Another fear that has been raised is that people will move their money from scheduled commercial banks to payment banks in order to be able to pay electricity/telephone bills etc. The point is that people are already using services offered by scheduled commercial banks to pay such bills. Hence, there is no real reason for them to move on to a payment bank, lock, stock and barrel.

If we might just rephrase what Rajan said: “A scheduled commercial bank can do everything that a payment bank can do.” In fact, a lot of them already have the necessary infrastructure in place to do things that payment banks are likely to do.

Also, banking in cities and urban areas is pretty much stagnated. The low hanging fruit has more or less been taken. If payment banks want to attract deposits, they need to look beyond the middle class, and look at the urban poor as well as the rural areas to attract deposits.

Anybody who has read Rajan’s first book Saving Capitalism from the Capitalists (co-authored with Luigi Zingales) would know where his thinking is coming from. In this book Rajan explains in great detail as to how the only way to develop finance is to increase competition. As he writes along with Zingales: “Finally, and perhaps most important, increased competition resulting from forces beyond control of incumbents—in particular, competition as a result of technological changes…—can reduce incumbents’ incentives to use financial underdevelopment as a barrier to domestic entry.”

What does this mean in the context of payment banks? Payment banks will bring in increased competition through forces that are beyond the control of incumbents i.e. the scheduled commercial banks. Further, payment banks are likely to use a lot of technology in their bid to expand the market. This will keep the scheduled commercial banks on their toes.

Rajan is hoping that payment banks will bring in a new way of doing things. As he said last week: “The bank branch can become a centre of activity, helping with cash handling or do some completely new work…There is a lot of scope for everyone… not everybody will succeed but this is a revolution which can happen.”

Further, if these banks end up expanding the banking penetration of the country, Bhattacharya’s fear of interest rates going up, will not hold true. If payment banks are able to expand the total deposit base of the country at a faster rate than the current rate, the interest rates are likely to come down.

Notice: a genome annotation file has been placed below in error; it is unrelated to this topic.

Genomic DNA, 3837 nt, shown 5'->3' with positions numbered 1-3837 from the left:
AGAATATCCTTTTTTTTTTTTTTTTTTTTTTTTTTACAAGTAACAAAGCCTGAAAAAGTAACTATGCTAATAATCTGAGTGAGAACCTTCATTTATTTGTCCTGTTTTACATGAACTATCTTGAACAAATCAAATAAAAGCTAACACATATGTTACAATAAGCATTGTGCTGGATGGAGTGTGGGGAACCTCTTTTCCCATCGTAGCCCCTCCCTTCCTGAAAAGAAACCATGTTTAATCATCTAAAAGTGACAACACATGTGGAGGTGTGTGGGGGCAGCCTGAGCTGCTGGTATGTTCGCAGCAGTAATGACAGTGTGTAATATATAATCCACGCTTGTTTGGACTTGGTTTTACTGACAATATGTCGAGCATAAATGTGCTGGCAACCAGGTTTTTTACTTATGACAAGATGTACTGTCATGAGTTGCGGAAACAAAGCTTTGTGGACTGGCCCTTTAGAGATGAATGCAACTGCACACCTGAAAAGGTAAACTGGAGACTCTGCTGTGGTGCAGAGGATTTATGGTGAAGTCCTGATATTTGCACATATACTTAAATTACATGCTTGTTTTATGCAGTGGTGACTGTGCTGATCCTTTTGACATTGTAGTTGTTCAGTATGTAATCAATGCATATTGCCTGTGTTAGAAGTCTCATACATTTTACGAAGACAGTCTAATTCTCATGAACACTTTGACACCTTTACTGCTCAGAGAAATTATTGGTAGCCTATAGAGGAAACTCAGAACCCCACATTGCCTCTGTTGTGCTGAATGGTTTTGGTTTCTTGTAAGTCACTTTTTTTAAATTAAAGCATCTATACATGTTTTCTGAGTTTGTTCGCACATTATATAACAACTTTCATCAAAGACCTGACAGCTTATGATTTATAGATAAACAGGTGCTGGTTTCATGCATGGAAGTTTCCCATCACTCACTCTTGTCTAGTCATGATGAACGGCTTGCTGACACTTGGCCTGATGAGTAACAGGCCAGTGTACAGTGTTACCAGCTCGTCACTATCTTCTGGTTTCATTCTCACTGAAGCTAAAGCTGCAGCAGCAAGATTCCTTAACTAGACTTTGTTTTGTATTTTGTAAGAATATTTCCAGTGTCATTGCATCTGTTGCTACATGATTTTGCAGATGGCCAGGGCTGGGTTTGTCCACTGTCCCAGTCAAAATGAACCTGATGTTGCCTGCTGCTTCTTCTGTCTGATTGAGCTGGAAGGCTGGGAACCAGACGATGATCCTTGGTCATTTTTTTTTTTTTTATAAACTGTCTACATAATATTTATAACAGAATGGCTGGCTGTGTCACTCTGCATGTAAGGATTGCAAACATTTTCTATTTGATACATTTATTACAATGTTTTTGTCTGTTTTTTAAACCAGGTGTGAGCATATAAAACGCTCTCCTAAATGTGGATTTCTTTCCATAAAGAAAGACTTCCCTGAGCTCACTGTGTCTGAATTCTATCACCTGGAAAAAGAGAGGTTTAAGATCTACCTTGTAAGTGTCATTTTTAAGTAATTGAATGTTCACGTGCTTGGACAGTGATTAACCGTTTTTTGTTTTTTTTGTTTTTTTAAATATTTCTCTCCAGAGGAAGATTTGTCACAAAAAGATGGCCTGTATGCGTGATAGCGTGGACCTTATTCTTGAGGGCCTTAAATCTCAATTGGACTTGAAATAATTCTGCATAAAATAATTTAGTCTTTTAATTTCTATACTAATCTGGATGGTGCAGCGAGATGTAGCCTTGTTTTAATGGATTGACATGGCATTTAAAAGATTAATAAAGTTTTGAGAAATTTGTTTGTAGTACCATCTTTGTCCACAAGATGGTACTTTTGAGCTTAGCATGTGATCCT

So, why did Bhattacharya react the way she did? Rajan and Zingales have an explanation for that in their book. As they write: “Throughout its history, the free market system has been held back, not so much by its own economic deficiencies as Marxists would have it, but because of its reliance on political goodwill for its infrastructure. The threat primarily comes from…incumbents, those who already have an established position in the marketplace…The identity of the most dangerous incumbents depends on the country and the time period, but the part has been played at various times by the landed aristocracy, the owners and managers of large corporations, their financiers, and organised labour.”

Bhattacharya runs the biggest bank in the country, the State Bank of India. And given that she is an incumbent, and incumbents don’t like increased competition. It tends to disrupt their existing business model. Hence, her reaction was not surprising.

(Vivek Kaul is the author of the Easy Money trilogy. He tweets @kaul_vivek)

The column originally appeared on on August 25, 2015

Home Prices, And Not Buyers, Are Unrealistic

India-Real-Estate-MarketVivek Kaul

Columnist Gautam Mukherjee wrote an article on real estate published on this website on August 3, 2015. In this column Mukherjee had this to say about prospective buyers looking to buy a home to live-in: “These worthies [i.e. the prospective buyers], expecting a crash in prices as the crisis deepens, are gleefully seeking ever more unrealistic bargains before committing themselves. To them, the builders are profiteers, bloated on black money, and unethical, one-sided, contractual arrangements.”

I really wonder why prospective buyers have been called “worthies” here. And what is wrong about hoping to find a home to live in at a price which one can afford? Further, are the prospective buyers really seeking “unrealistic bargains” or are home prices at unrealistic levels? From all the data that is available it seems to be the latter.

Data put out by real estate research and rating firm Liases Foras tells us that the weighted average price of a flat in a city like Mumbai was Rs 1.3 crore as of March 2015. In the National Capital Region it is Rs 74 lakh. In Bangalore the price is Rs 86 lakh. And so is the situation almost all over the country.
I would like to ask Mr Mukherjee, among the people who he calls “worthies”, how many make the kind of money that is needed to be able to afford these homes? Let’s do some back calculation and see.

The weighted average price of a flat in Mumbai is Rs 1.3 crore. A bank would finance 80% of this. This means that the bank would give a home loan of up to Rs 1.04 crore. The remaining Rs 26 lakh the prospective buyer would have to arrange as a down-payment. This assuming that the builder does not ask for any payment to be made in black. I know that this is an unrealistic assumption, but just humour me for a bit.

The State Bank of India currently charges an interest of 10% on home loans above Rs 1 crore. For a twenty year loan the EMI works out to Rs 96,502. Typically, while lending banks ensure that up to 40% of the salary goes towards the EMI. Hence, to get a loan of around Rs 1.04 crore and to be able to pay an EMI of Rs 96,502, the salary of the borrower has to be around Rs 2.41 lakh per month(Rs 96,502 divided by 40%) or around Rs 29 lakh per year (Rs 2.41 lakh multiplied by 12).